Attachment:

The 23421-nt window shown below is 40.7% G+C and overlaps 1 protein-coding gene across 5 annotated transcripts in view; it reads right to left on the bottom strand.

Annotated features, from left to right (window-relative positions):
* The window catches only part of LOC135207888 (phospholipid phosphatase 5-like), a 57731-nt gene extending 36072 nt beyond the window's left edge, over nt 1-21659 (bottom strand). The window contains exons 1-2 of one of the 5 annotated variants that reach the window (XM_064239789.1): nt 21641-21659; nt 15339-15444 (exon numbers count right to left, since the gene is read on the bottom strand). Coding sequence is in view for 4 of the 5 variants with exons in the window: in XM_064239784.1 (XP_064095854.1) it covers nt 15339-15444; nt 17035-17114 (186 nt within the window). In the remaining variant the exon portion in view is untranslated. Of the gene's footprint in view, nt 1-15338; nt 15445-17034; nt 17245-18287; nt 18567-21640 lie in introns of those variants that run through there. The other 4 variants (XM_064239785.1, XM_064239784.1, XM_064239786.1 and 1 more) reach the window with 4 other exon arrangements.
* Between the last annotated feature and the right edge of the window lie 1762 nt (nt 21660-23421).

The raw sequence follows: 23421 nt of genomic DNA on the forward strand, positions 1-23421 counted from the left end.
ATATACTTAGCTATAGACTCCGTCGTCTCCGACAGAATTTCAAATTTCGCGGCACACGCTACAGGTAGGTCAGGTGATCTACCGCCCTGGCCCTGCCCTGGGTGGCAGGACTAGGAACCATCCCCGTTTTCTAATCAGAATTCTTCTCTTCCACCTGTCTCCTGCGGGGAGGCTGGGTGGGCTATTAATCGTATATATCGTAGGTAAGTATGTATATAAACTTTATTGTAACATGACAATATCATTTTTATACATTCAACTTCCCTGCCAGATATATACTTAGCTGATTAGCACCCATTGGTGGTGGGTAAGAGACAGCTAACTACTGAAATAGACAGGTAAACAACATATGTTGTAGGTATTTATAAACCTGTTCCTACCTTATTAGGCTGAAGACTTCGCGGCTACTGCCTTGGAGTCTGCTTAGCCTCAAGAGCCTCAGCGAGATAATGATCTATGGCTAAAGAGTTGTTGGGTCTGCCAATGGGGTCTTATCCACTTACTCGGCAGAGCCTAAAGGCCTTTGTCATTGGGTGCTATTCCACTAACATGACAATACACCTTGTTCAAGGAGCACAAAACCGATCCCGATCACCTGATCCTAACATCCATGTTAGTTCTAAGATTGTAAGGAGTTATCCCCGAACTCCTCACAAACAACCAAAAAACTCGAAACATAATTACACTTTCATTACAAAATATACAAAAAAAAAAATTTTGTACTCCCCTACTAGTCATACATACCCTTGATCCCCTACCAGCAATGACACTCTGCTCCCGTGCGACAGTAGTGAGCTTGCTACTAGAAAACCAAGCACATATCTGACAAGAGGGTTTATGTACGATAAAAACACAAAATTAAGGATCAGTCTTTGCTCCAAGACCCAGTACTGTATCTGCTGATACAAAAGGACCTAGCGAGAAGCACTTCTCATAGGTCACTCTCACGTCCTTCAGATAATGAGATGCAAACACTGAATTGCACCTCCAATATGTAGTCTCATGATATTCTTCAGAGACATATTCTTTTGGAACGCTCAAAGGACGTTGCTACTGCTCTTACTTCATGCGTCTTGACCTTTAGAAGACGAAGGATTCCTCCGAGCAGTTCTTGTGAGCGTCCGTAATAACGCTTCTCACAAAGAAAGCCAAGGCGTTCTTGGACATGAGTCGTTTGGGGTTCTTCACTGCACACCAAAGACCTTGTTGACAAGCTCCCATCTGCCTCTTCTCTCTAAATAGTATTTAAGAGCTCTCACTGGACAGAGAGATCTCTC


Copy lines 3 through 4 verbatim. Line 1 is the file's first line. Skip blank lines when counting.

* The window catches only part of LOC135207888 (phospholipid phosphatase 5-like), a 57731-nt gene extending 36072 nt beyond the window's left edge, over nt 1-21659 (bottom strand). The window contains exons 1-2 of one of the 5 annotated variants that reach the window (XM_064239789.1): nt 21641-21659; nt 15339-15444 (exon numbers count right to left, since the gene is read on the bottom strand). Coding sequence is in view for 4 of the 5 variants with exons in the window: in XM_064239784.1 (XP_064095854.1) it covers nt 15339-15444; nt 17035-17114 (186 nt within the window). In the remaining variant the exon portion in view is untranslated. Of the gene's footprint in view, nt 1-15338; nt 15445-17034; nt 17245-18287; nt 18567-21640 lie in introns of those variants that run through there. The other 4 variants (XM_064239785.1, XM_064239784.1, XM_064239786.1 and 1 more) reach the window with 4 other exon arrangements.
* Between the last annotated feature and the right edge of the window lie 1762 nt (nt 21660-23421).